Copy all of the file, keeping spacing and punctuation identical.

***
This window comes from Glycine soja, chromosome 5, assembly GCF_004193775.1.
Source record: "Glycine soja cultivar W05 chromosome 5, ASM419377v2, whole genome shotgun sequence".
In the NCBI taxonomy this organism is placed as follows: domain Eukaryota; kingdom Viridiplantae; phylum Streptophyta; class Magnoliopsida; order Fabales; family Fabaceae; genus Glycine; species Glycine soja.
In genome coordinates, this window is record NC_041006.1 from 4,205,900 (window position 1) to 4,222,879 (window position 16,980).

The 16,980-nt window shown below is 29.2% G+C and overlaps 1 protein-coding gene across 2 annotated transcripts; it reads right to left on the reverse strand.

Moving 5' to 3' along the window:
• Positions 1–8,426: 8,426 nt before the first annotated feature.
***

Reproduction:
This window comes from Glycine soja, chromosome 5, assembly GCF_004193775.1.
Source record: "Glycine soja cultivar W05 chromosome 5, ASM419377v2, whole genome shotgun sequence".
In the NCBI taxonomy this organism is placed as follows: domain Eukaryota; kingdom Viridiplantae; phylum Streptophyta; class Magnoliopsida; order Fabales; family Fabaceae; genus Glycine; species Glycine soja.
In genome coordinates, this window is record NC_041006.1 from 4,205,900 (window position 1) to 4,222,879 (window position 16,980).

The 16,980-nt window shown below is 29.2% G+C and overlaps 1 protein-coding gene across 2 annotated transcripts; it reads right to left on the reverse strand.

Moving 5' to 3' along the window:
• Positions 1–8,426: 8,426 nt before the first annotated feature.